I’m currently working with a client who began his career as a Chef. Frank (not his real name) loved working in the kitchen and making his guests happy. About five years ago, he stretched his skill set by becoming an Executive Chef. Rather than running the kitchen, he took on the role of managing business operations. In this role, Frank’s first concerns were budgets and profitability. Rather than cooking, he now coaches chefs and unit managers to make them more conscious of business goals. Frank now makes more money and feels more challenged by his work. He remains dedicated to providing his guests with the best quality of food, but now he does so as an operations leader, not the person behind the stove.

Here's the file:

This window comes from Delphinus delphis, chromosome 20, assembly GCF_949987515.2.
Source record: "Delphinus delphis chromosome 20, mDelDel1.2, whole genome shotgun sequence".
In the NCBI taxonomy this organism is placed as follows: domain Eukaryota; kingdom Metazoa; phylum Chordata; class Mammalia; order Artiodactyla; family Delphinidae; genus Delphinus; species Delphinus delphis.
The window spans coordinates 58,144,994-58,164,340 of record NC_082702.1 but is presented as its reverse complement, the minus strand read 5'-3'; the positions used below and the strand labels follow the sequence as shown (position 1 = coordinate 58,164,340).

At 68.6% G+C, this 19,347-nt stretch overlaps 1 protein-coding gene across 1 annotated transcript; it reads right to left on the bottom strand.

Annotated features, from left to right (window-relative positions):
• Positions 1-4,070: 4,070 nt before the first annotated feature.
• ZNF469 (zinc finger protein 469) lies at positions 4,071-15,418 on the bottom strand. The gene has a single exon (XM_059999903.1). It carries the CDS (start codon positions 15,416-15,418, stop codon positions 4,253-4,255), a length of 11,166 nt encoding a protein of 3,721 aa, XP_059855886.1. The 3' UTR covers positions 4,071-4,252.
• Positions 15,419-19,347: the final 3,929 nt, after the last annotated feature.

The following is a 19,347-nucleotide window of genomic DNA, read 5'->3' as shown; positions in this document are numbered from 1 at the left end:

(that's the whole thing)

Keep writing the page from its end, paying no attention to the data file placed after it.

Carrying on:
A few years ago, one of my clients was a successful mechanical engineer. Joe (not his real name) was assigned to projects across the U.S. based on his ability to redesign products and systems. Joe’s manager came to him one day and asked if he was interested in becoming a Product Manager. Like Frank, Joe had to learn new skills quickly. He began to meet with customers to learn what they needed in new products. He now had to consider what components and raw materials would cost. Joe began to create budgets and forecasts. He continued to use the technical skills he learned as an engineer, but he added a new understanding of business, including purchasing and marketing.
We often think of career changes as big moves, the police officer who becomes a sales person. In many cases, career change is an evolution. By picking up new duties and being open to new challenges, it is possible to find a new career with less stress. Look for ways to do more at your current job. Volunteer for special projects. A new career could be just around the corner.